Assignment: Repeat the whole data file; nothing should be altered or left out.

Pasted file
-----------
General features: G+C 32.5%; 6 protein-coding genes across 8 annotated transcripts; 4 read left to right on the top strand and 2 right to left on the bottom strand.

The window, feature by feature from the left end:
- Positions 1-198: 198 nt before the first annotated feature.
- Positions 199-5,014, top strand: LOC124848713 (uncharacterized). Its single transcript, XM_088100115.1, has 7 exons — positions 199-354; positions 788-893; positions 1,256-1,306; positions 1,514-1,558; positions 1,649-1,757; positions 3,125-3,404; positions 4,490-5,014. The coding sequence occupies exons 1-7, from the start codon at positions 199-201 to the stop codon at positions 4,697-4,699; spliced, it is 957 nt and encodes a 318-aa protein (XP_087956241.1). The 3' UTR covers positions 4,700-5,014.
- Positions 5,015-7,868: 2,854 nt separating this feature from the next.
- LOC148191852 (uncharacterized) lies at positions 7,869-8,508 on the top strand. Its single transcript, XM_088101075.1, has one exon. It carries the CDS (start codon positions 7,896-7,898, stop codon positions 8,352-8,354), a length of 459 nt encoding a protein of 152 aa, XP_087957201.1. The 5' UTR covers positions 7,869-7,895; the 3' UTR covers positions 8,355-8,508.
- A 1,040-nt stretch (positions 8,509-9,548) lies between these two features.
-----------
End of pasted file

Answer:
General features: G+C 32.5%; 6 protein-coding genes across 8 annotated transcripts; 4 read left to right on the top strand and 2 right to left on the bottom strand.

The window, feature by feature from the left end:
- Positions 1-198: 198 nt before the first annotated feature.
- Positions 199-5,014, top strand: LOC124848713 (uncharacterized). Its single transcript, XM_088100115.1, has 7 exons — positions 199-354; positions 788-893; positions 1,256-1,306; positions 1,514-1,558; positions 1,649-1,757; positions 3,125-3,404; positions 4,490-5,014. The coding sequence occupies exons 1-7, from the start codon at positions 199-201 to the stop codon at positions 4,697-4,699; spliced, it is 957 nt and encodes a 318-aa protein (XP_087956241.1). The 3' UTR covers positions 4,700-5,014.
- Positions 5,015-7,868: 2,854 nt separating this feature from the next.
- LOC148191852 (uncharacterized) lies at positions 7,869-8,508 on the top strand. Its single transcript, XM_088101075.1, has one exon. It carries the CDS (start codon positions 7,896-7,898, stop codon positions 8,352-8,354), a length of 459 nt encoding a protein of 152 aa, XP_087957201.1. The 5' UTR covers positions 7,869-7,895; the 3' UTR covers positions 8,355-8,508.
- A 1,040-nt stretch (positions 8,509-9,548) lies between these two features.